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Increasing access to journals through peer reviewers

Peter Gill
Last edited 23rd April 2012

A recent letter to the editor in the Canadian Medical Association Journal (CMAJ) highlighted a potential opportunity to increase access to subscription-based journals for individuals in low and middle-income countries. It turns out that a few journals give their peer reviewers’ free journal access or a free subscription as a thank you gift for their effort.

How widespread is this policy in the medical publishing world?

Unfortunately not very. Of the 21 journal editors contacted (including CMAJ, Lancet, BMJ, JAMA, etc.), only three actually provide reviewers with free journal access. The gift ranges from a 3-month (Lancet) to a 12-month subscription (BMJ and the Journal of Intellectual & Developmental Disability).

On the positive side, 20 out of the 21 journals were members of the Health InterNetwork Access to Research Initiative (HINARI), the World Health Organisation’s programme to provide free or low cost online access in the developing world to scientific research. This is encouraging, but HINARI is not perfect and many are still left without access.

For example, a BMJ Rapid Response highlighted that health care workers in middle-income countries such as Malaysia are often caught in the middle. Too rich for aid but not wealthy enough to afford the high cost of journal subscriptions.

However, despite the fact that most original research relevant to low and middle-income countries is open-access, the majority of the education articles, clinical reviews, news pieces and commentaries are still often behind firewalls that require payment.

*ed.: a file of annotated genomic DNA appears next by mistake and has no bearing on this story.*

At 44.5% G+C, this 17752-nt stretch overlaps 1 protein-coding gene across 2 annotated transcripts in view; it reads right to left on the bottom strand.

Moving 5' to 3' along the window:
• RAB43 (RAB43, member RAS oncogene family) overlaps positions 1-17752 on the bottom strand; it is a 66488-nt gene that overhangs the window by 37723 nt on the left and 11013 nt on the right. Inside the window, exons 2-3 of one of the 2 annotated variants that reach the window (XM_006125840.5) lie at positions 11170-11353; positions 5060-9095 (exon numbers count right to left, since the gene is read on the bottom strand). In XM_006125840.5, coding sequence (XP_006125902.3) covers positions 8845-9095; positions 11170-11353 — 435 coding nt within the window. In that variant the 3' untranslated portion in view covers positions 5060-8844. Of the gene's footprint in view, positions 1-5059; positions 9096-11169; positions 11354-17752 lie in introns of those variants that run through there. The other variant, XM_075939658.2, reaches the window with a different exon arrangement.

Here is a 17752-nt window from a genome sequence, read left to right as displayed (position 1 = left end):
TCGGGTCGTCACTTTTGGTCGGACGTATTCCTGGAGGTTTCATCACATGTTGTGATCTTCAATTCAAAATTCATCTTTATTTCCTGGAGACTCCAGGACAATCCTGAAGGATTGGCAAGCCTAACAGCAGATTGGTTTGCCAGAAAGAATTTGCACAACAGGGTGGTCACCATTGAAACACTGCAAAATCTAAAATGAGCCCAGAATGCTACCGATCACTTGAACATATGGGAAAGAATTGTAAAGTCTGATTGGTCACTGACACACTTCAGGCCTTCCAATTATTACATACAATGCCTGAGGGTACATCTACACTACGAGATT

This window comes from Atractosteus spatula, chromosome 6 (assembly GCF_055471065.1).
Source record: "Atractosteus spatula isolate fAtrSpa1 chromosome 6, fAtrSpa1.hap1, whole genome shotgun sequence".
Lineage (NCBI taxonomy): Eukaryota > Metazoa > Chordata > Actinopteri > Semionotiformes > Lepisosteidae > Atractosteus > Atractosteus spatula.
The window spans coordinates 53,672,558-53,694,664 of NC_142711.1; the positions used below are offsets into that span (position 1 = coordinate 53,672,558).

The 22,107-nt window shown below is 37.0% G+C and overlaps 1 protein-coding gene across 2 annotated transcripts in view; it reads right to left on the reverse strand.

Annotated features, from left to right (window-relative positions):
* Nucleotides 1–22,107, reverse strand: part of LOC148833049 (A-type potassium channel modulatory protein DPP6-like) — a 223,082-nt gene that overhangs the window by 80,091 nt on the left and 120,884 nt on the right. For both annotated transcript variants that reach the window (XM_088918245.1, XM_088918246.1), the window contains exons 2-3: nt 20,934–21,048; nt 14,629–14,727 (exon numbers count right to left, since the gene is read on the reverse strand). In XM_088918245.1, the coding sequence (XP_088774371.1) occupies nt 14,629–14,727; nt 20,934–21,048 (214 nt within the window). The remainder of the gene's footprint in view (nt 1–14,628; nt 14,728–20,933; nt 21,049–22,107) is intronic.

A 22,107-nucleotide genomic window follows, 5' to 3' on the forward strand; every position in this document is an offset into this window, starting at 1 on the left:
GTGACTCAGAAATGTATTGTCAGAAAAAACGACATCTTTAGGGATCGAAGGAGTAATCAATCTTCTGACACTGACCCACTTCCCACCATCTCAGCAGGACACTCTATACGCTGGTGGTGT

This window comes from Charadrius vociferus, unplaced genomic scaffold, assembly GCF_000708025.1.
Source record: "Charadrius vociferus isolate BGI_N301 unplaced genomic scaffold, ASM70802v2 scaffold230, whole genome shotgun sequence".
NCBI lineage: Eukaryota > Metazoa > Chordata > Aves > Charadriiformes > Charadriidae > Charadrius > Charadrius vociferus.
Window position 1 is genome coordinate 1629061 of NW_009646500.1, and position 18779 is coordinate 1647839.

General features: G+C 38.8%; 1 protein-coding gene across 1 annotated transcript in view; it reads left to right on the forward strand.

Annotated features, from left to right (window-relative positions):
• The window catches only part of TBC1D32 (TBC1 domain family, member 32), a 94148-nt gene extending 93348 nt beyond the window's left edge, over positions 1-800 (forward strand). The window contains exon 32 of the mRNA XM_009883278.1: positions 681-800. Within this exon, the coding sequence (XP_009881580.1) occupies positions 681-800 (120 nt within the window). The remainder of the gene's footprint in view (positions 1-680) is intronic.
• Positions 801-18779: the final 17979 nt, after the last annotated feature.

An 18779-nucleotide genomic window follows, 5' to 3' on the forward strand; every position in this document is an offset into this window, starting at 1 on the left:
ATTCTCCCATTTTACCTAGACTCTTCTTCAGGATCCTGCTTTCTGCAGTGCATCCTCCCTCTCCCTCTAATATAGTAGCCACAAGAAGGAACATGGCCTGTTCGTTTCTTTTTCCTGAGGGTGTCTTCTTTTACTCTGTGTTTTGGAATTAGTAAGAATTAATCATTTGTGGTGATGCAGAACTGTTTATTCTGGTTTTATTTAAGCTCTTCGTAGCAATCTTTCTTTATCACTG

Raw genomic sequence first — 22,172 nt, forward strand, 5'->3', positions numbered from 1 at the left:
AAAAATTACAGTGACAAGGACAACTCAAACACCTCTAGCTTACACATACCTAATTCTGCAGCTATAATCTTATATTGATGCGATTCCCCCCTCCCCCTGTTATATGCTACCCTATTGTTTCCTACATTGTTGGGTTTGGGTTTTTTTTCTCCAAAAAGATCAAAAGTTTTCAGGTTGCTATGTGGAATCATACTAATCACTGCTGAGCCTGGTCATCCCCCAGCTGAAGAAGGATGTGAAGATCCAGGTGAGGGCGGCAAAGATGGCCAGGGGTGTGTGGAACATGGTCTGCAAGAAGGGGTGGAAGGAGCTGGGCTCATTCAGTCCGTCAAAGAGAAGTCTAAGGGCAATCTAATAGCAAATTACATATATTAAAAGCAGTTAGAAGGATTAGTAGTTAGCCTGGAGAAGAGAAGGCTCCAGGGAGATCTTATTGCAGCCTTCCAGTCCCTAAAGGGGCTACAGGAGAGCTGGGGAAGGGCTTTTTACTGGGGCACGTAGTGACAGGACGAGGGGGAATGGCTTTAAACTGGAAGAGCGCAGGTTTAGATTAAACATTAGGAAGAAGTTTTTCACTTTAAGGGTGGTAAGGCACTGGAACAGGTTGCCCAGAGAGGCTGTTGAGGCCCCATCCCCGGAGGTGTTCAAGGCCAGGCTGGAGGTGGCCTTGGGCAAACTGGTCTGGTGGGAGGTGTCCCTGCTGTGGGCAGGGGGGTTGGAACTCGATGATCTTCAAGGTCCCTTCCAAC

The move for more open-access journals is encouraging. For example, the Howard Hughes Medical Institute, the Max Planck Society and the Wellcome Trust will be launching eLife, a new open access journal later this year.

Why don’t more journals provide peer reviewers with free subscriptions? Not only is it a symbol of appreciation for the hours of gratuitous time altruistically invested but it could be used to help others. Likely there is no pressure or demand for it. The majority of peer reviewers are already at academic institutions with subscriptions.

Has this happened to you before? What have you done with this free gift? Although few journals seem to be endorsing this policy, it may serve as a small way to increase access to those who otherwise do not have it.

In the future, if you review an article for the BMJ, the Lancet or the Journal of Intellectual & Developmental Disability (or other journals that provide free subscriptions after peer reviewing), rather than deleting the email consider who might benefit.

If you review for a journal that does not, ask the editor why not?

The last couple of weeks have taught me a lot about how clinical research gets published and disseminated. On 1st February, our article, titled, “Familial History of Stroke Is Associated with Acute Coronary Syndromes in Women”, was published online by Circulation Cardiovascular Genetics prior to print. This is one of the subspeciality journals of “Circulation”, a publication aimed at scientists generally interested in cardiovascular medicine and research. Over the last few years, several of the major journals have increasingly multiplied into “sub-speciality journals”. For example, “Lancet” has spawned “Lancet Neurology”, “Lancet Infectious Diseases” and “Lancet Oncology”. Not only are the journals able to publish more specialised research that might have been rejected by the parent, general journal; they can also charge more for subscriptions, reprints and so on.

Interestingly, even as an author, I did not receive a copy of my manuscript and do not have access to the journal article, unless I pay for access or buy a reprint. So I will tell you what the gist of the research is. Basically, within the Oxford Vascular Study, a much studied cohort of 90 000 patients from the Oxfordshire general practice population, we looked at about 1000 patients with stroke and about 1000 patients with heart attacks.

Previous analyses from the same study have shown that women with stroke are twice as likely to have female relatives with stroke as male relatives with stroke. In addition, young women with heart attacks are twice as likely as young men with heart attacks to have mothers with heart attacks. Therefore, mother-to-daughter transmission seems to be important. For this reason we looked at family history of stroke in detail among patients with acute coronary syndromes (heart attacks and “unstable angina”).